Wednesday, 28 June 2017

Book Review: The Forever Ship by Francesca Haig

Title; The Forever SHip (Fire Sermon #3)
Author: Francesca Haig
Publisher: HarperVoyager
Release date: 30th June 2017
Synopsis: They were born together and they will die together.
One strong Alpha twin and one mutated Omega; the only thing they share is the moment of their death.
The Omegas live in segregation, cast out by their families as soon as their mutation becomes clear. Forced to live apart, they are ruthlessly oppressed by their Alpha counterparts.
The Alphas are the elite. Once their weaker twin has been cast aside, they’re free to live in privilege and safety, their Omega twin far from their thoughts.
Cass and Zach are both perfect on the outside: no missing limbs, no visible Omega mutation. But Cass has a secret: one that Zach will stop at nothing to expose. The power to change the world lies in both their hands. One will have to defeat the other to see their vision of the future come to pass, but if they’re not careful both will die in the struggle for power.

Review: It felt like it was only a few months ago that I was thinking about this book and how I hadn't heard anything and then suddenly BAM here we are at release date; it'd slunk like the Rosalind out of the either and inserted itself at the top of my TBR pile. It's weird to have come to the end of the series, and i can still feel it lingering inside me. It's on of those books that I still want to more more.

All points in the previous two books have been building up to this point and there were a lot of questions hanging over this. As such this is and was always going to be a 'war book' and needs to be looked at as a reflection of the series.

The Alpha/Omega was a fantastic construction and really comes into force here. We've seen its effects a lot throughout the series but I thin for  the first time, like the characters I really felt it here. There were these simple moments when you get this image of another half just dropping and you think damn, creating these really strong moments in the book. It was strange, and I don't know if this is a good or bad thing, but as I was reading the book I didn't read people in terms of their omega disability, until it was overtly prevalent and mentioned. I saw everyone as people, and I think that was a beautiful over arching theme. We are all just people and we can get along we just have to choose to. Its a message that is soo timely and so appreciated.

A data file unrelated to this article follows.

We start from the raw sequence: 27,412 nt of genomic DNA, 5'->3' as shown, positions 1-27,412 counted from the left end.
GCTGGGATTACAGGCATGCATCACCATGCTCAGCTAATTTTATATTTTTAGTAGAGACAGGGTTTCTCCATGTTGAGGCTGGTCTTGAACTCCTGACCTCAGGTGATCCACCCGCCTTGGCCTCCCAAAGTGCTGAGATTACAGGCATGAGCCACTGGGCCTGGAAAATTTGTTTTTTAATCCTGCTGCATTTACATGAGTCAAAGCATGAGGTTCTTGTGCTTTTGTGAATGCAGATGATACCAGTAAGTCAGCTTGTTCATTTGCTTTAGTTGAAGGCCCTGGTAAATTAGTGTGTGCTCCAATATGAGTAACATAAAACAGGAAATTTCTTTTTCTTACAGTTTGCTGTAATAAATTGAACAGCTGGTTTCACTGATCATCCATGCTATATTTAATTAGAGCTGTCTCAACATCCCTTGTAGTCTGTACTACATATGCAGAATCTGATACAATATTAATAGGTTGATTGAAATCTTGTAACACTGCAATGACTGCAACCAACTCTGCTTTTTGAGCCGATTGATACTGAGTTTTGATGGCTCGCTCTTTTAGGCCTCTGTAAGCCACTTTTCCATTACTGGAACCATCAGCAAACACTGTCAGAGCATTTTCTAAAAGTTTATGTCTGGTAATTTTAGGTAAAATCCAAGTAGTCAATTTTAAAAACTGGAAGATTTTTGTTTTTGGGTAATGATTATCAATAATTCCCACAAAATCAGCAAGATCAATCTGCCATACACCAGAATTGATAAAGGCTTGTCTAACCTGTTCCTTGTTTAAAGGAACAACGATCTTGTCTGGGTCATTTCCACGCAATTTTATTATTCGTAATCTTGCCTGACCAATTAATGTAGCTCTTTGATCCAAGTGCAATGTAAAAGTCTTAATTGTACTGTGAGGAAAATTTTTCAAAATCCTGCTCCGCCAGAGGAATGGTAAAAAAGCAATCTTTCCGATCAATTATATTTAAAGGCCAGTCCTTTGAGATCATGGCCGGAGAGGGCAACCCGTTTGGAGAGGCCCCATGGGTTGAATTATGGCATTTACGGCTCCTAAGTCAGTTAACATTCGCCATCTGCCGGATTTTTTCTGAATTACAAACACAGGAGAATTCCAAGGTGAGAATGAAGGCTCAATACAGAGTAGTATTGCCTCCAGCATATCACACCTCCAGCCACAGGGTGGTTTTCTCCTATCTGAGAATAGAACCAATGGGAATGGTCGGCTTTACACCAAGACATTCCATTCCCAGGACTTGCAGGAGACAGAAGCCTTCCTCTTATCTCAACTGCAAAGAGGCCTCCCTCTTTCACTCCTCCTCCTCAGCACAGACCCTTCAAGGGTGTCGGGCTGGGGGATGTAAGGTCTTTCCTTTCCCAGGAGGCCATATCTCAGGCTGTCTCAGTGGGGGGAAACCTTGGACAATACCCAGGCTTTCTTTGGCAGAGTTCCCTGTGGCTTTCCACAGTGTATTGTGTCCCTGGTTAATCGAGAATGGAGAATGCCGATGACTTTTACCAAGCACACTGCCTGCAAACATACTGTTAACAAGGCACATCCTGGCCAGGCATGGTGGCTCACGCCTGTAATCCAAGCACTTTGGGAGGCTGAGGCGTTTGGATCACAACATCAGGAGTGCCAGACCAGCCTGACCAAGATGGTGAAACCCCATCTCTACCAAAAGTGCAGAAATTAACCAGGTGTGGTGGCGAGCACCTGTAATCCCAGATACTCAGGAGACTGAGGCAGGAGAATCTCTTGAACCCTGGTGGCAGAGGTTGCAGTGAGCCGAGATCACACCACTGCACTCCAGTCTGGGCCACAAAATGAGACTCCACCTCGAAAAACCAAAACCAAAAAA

The series has been compared to The Road, and I think this was that feeling I got, but didn't really understand until I'd finished the series. There was this constant overhanging bleakness, like an atmosphere that the characters have to live in. In many ways though there are moments of light, it is not a happy book. It is a book of determination and sacrifice, of decision and action pushing the characters to their limits and making you consider and question at every toss and turn. These are characters we have journeyed with so the connections are stronger and their actions have greater consequences. The feels are real! You get jumpy and you think 'don;t you do that', or in some cases you sit on the bus and mutter no no no no to yourself. I'm not ashamed. Piper shone here for me, I have always liked his characterisation and I felt for him more here. Cass who had already been through just as much was pushed to the edge and you wanted to support her, but them shout at her and shake her and hug her.

II was a fitting end to a series, one that I am sad is now over, but I look forward to what is to come!

The Fire Sermon is out now..right now, yes NOW. So grab a copy and let us know what you thought!



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